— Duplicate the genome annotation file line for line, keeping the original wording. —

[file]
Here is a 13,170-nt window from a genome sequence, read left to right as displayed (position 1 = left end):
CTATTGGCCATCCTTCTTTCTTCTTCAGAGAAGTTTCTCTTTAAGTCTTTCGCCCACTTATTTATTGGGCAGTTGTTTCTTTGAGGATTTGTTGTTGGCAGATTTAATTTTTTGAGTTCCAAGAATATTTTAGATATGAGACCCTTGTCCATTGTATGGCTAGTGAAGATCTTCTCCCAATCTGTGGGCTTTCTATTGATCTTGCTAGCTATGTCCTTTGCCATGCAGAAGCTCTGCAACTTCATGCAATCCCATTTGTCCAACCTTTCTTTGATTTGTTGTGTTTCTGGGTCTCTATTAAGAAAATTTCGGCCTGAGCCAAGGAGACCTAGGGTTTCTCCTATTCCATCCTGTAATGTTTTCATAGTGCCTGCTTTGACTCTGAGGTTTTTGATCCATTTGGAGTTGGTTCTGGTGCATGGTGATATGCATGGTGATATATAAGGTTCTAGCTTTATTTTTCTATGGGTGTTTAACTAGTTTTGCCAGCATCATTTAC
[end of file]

Here is a 13,170-nt window from a genome sequence, read left to right as displayed (position 1 = left end):
CTATTGGCCATCCTTCTTTCTTCTTCAGAGAAGTTTCTCTTTAAGTCTTTCGCCCACTTATTTATTGGGCAGTTGTTTCTTTGAGGATTTGTTGTTGGCAGATTTAATTTTTTGAGTTCCAAGAATATTTTAGATATGAGACCCTTGTCCATTGTATGGCTAGTGAAGATCTTCTCCCAATCTGTGGGCTTTCTATTGATCTTGCTAGCTATGTCCTTTGCCATGCAGAAGCTCTGCAACTTCATGCAATCCCATTTGTCCAACCTTTCTTTGATTTGTTGTGTTTCTGGGTCTCTATTAAGAAAATTTCGGCCTGAGCCAAGGAGACCTAGGGTTTCTCCTATTCCATCCTGTAATGTTTTCATAGTGCCTGCTTTGACTCTGAGGTTTTTGATCCATTTGGAGTTGGTTCTGGTGCATGGTGATATGCATGGTGATATATAAGGTTCTAGCTTTATTTTTCTATGGGTGTTTAACTAGTTTTGCCAGCATCATTTAC